A. Bartlett Giamatti
There’s nothing bad that accrues from baseball.
Major sports are major parts of society. It’s not anomalous to have people who love sports come from other parts of that society.
Baseball has undergone and absorbed a whole set of dislocations.
All I ever wanted to be was president of the American League.
Americans have been remarkably devoted to the capacity for belief, to idealism. That’s why we get into trouble all the time. We’re always viewed as naive.
The professionals must set a good example.
On matters of race, on matters of decency, baseball should lead the way.
No one man is superior to the game.
Universities are not here to be mediums for the coercion of other people, they’re here to be mediums for the free exchange of ideas.
There are a lot of people who know me who can’t understand for the life of them why I would got to work on something as unserious as baseball. If they only knew.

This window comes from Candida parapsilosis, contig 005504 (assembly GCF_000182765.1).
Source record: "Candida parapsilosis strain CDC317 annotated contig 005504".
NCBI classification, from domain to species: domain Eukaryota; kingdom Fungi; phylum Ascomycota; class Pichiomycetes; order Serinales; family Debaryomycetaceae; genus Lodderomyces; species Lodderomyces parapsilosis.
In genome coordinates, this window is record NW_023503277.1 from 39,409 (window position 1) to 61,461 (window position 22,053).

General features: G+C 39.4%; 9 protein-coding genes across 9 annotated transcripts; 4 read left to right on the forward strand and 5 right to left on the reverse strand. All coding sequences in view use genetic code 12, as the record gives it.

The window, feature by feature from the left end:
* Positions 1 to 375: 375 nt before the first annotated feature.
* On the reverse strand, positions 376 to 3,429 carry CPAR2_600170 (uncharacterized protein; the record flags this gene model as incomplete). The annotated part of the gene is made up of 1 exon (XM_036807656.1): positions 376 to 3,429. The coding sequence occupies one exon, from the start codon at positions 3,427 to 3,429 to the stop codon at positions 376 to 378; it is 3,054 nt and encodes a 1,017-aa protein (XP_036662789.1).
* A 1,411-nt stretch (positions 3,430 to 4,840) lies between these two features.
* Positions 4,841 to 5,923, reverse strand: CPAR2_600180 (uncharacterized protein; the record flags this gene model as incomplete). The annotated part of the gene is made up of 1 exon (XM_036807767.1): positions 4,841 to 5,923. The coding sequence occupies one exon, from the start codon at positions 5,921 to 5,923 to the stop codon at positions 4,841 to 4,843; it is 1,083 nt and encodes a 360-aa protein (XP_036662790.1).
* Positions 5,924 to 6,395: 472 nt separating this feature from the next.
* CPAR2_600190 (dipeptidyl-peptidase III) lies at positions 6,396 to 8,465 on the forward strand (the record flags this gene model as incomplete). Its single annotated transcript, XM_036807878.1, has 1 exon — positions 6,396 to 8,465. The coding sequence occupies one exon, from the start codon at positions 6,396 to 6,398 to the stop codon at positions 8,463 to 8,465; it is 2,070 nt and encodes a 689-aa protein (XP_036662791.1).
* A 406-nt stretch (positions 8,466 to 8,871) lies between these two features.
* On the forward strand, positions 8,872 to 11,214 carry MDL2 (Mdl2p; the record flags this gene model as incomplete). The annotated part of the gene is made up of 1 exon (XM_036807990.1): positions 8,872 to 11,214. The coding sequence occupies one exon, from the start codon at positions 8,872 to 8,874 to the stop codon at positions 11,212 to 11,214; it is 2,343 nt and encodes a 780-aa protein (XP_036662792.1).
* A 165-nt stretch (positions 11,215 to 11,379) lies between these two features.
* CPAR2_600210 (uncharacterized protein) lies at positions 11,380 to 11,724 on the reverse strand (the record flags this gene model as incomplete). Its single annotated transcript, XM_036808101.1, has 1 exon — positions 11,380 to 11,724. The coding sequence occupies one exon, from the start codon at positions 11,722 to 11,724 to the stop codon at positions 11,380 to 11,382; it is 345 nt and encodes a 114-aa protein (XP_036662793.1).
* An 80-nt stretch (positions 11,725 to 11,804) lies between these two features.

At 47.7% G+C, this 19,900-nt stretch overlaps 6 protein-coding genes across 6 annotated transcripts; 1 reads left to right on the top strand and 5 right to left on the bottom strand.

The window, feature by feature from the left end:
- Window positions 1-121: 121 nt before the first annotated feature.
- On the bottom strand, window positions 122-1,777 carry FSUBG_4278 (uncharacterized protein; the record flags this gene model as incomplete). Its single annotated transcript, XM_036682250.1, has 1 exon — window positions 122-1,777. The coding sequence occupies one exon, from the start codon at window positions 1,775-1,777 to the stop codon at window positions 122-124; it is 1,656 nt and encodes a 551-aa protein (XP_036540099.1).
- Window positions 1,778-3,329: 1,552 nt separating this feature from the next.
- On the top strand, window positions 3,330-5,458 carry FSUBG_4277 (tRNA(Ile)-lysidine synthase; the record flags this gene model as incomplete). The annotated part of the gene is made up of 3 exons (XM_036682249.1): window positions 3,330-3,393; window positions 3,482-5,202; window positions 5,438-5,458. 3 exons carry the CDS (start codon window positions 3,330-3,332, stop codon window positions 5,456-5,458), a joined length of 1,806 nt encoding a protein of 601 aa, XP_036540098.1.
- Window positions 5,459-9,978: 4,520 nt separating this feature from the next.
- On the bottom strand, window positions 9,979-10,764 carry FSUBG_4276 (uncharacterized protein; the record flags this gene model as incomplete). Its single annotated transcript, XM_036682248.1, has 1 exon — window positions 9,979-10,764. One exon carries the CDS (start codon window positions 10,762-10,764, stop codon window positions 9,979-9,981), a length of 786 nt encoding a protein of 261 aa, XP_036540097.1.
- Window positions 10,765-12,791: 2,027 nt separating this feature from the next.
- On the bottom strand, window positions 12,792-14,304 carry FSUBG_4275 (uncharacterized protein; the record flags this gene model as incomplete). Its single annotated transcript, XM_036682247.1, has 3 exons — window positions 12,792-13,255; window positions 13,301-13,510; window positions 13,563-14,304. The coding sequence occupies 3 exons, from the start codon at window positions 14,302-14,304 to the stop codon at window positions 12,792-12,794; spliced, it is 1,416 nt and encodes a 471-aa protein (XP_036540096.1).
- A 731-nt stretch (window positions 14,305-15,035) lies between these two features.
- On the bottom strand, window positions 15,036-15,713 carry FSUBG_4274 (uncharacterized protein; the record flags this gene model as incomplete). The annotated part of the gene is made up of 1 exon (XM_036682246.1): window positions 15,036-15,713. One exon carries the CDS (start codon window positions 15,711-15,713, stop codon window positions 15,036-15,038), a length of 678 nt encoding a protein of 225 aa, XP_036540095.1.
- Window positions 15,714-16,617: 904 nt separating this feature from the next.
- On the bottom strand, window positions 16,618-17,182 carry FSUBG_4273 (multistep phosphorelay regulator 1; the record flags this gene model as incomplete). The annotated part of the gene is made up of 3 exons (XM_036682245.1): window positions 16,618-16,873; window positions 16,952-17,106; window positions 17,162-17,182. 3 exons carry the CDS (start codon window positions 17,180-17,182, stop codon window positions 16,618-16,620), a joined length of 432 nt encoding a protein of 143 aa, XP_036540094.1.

Some of my academic friends think I’ve fallen from a very special grace.
We have an obligation to spread amateur baseball both at home and abroad. Building up the game at all levels – Little League, Babe Ruth Leagues, the colleges – is in our own self-interest. That’s where the pool of talent is – and also of fans.
I’m the world’s expert on sterotypes held by academics about athletes and held by athletes about academics. To me, both of them are caricatures.
Teaching is an instinctual art, mindful of potential, craving of realizations, a pausing, seamless process.
There are many who lust for the simple answers of doctrine or decree. They are on the left and right. They are not confined to a single part of the society. They are terrorists of the mind.